Student Question

What is the most interesting aspect of Taoism?

Quick answer:

Interesting aspects of Taoism include its long-reaching history in ancient China, the mysteriousness of its founder, Lao Tzu, who might not have really existed, the varying ways in which people can practice Taoism, the similarities and differences between Taoism and Confucianism, and the interesting perspectives that Taoism can offer us about the way we see our circumstances.

Expert Answers

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There are many interesting aspects to Taoism! Here are some aspects to consider:

  • The central philosophies of Taoism can be traced back to as early as 1600 BCE in the Shang Dynasty.
  • Taoism is attributed to a thinker named Lao Tzu, but many scholars believe the person named Lao Tzu never actually existed and that he is simply a legendary figure.
  • While Taoism originated in ancient China, elements of Taoism permeate many East Asian cultures and philosophies, not just in China.
  • Taoism is both a philosophy and a religion. Some approach Taoism as a philosophy and see Lao Tzu as a great thinker, while others approach Taoism as a religion and worship Lao Tzu as a deity or holy figure.
  • People who practice religious Taoism may also worship other deities in temples.
  • A central tenet of Taoism is the idea of "going with the flow" and adapting to change. This can explain why it has lasted through so many centuries of social change in China and beyond.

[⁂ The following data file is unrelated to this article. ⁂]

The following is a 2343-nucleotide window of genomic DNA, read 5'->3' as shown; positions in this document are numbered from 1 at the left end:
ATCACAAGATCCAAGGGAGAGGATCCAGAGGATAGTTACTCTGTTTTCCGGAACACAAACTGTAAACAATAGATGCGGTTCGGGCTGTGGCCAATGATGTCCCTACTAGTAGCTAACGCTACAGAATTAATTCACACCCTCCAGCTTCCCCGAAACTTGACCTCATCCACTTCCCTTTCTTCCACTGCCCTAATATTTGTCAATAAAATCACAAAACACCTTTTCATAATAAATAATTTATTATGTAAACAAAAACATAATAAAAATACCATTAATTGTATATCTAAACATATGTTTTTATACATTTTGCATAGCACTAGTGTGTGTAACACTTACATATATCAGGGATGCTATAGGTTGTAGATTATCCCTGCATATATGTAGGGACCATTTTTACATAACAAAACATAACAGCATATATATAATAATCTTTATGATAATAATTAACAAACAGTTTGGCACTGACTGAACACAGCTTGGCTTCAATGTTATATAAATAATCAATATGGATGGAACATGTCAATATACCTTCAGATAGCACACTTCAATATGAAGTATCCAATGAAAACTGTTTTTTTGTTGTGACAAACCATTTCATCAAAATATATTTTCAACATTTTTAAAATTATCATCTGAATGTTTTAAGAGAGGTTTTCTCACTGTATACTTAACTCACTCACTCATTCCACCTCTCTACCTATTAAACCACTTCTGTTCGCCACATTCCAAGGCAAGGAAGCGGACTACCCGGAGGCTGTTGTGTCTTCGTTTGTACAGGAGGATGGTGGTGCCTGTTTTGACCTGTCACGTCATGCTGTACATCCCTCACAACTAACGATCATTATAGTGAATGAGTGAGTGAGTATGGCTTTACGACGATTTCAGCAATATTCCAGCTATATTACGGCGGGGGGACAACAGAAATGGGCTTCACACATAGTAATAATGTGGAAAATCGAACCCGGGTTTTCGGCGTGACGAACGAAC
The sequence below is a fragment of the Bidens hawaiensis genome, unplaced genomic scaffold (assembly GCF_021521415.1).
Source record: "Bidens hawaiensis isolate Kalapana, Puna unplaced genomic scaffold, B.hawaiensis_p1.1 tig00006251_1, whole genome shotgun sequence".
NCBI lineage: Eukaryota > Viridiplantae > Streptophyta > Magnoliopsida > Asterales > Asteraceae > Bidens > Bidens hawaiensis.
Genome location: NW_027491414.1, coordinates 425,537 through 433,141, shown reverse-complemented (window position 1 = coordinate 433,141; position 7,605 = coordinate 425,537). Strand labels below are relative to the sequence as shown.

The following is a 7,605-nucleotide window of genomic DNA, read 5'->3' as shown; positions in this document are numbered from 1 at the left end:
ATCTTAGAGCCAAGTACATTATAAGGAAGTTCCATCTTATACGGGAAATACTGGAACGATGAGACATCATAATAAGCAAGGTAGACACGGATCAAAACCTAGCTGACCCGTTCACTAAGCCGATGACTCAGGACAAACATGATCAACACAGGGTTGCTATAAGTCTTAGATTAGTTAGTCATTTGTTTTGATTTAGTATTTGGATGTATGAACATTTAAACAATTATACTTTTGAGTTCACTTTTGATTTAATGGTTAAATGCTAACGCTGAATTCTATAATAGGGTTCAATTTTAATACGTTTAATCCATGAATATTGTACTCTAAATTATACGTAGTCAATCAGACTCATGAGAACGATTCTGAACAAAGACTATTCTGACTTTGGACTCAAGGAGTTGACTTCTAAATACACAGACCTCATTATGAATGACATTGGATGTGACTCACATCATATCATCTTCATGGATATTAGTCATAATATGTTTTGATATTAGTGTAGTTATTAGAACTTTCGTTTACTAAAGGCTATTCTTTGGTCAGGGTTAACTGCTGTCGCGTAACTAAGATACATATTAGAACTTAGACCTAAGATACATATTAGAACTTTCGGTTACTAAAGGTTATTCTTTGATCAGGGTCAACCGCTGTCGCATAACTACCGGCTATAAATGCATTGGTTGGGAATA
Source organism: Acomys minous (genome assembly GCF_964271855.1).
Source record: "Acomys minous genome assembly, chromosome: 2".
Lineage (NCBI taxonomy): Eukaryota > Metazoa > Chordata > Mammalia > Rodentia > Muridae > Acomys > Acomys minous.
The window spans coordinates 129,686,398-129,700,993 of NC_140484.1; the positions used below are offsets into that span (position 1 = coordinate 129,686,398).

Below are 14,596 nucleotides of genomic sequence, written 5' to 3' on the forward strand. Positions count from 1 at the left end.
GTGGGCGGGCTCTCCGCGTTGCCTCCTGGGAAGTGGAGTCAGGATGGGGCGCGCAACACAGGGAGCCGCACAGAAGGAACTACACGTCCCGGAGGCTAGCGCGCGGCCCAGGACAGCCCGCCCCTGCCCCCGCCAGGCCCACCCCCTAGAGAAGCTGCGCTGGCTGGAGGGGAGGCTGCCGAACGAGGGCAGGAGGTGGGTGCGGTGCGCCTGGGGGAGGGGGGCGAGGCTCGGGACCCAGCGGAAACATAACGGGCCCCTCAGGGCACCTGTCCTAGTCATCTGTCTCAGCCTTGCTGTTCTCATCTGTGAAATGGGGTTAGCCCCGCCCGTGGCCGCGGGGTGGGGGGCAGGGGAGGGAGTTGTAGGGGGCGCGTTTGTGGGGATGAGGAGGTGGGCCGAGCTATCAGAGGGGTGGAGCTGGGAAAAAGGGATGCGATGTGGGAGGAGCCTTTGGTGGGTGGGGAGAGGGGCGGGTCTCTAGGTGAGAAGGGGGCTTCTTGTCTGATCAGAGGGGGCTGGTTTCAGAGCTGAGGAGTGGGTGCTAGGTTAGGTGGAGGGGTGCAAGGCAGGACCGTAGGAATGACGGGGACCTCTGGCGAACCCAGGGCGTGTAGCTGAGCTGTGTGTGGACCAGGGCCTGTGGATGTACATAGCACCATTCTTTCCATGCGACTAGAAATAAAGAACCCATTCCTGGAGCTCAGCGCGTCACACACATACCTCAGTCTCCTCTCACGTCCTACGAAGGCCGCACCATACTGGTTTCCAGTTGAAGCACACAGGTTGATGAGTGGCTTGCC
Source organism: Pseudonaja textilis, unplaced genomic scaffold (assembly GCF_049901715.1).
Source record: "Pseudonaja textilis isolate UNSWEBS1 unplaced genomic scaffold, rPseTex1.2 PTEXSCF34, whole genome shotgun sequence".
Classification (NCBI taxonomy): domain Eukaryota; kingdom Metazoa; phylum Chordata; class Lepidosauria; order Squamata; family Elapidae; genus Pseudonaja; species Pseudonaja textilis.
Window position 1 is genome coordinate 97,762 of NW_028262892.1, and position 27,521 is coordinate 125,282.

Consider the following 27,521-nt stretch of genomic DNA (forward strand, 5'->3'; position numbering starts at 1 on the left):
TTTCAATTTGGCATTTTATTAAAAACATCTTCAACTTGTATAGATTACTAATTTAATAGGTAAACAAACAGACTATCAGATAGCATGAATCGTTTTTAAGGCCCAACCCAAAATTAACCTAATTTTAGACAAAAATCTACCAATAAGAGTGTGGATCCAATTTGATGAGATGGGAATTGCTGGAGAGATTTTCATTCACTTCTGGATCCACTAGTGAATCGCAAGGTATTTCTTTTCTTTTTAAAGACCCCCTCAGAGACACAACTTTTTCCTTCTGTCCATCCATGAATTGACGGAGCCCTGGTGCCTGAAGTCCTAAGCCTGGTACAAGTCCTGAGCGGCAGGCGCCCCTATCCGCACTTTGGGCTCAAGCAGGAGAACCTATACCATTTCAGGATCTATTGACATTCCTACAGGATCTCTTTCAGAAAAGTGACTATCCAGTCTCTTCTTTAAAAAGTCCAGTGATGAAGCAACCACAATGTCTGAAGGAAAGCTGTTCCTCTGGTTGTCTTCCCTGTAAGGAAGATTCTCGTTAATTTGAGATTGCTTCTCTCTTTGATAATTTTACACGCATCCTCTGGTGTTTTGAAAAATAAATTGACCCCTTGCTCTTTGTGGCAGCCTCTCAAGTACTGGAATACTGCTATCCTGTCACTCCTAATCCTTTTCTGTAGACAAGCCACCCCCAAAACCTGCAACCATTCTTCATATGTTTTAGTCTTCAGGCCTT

• The Tao-Te-Ching is the most commonly known Tao "scripture," but it is not a scripture in the same way as the Bible and the Qu'ran, which document religious stories and prescribe a way of life. The Tao-Te-Ching is rather a book of poetry that encourages the reader to live a peaceful life in accordance with the Tao.
  • Taoism can be compared and contrasted with another well-known Chinese philosophy called Confucianism, which came later in Chinese history. At first glance, they are very different, because Taoism is more carefree and "goes with the flow," while Confucianism is more strict and emphasizes moral duty. At the same time, both Taoism and Confucianism have very similar ideas about humanity, society, and hierarchies of the universe, which can likely be traced to ancient folk tradition in China before either Taoism or Confucianism was born.
  • During the Shang Dynasty, as the very early tenets of Taoism were arising in the peasant class in China, people would practice divination (future-telling) by throwing yarrow sticks onto a table and reading their shapes or heating bones with a hot poker and reading the cracks that were made.
  • The yin-yang symbol is much older than Taoism, but it is often associated with Taoism, because it represents the balance of life, which can be related to the concept of Tao.
  • According to Taoism, nothing in life is necessarily "good" or "bad." All things are as they are meant to be, because they come from Tao, or the flow of life/nature. We only see things as "good" or "bad" because of our self-interest. This can be an interesting perspective when we feel like life is difficult—according to Taoism, everything is as it was meant to be.

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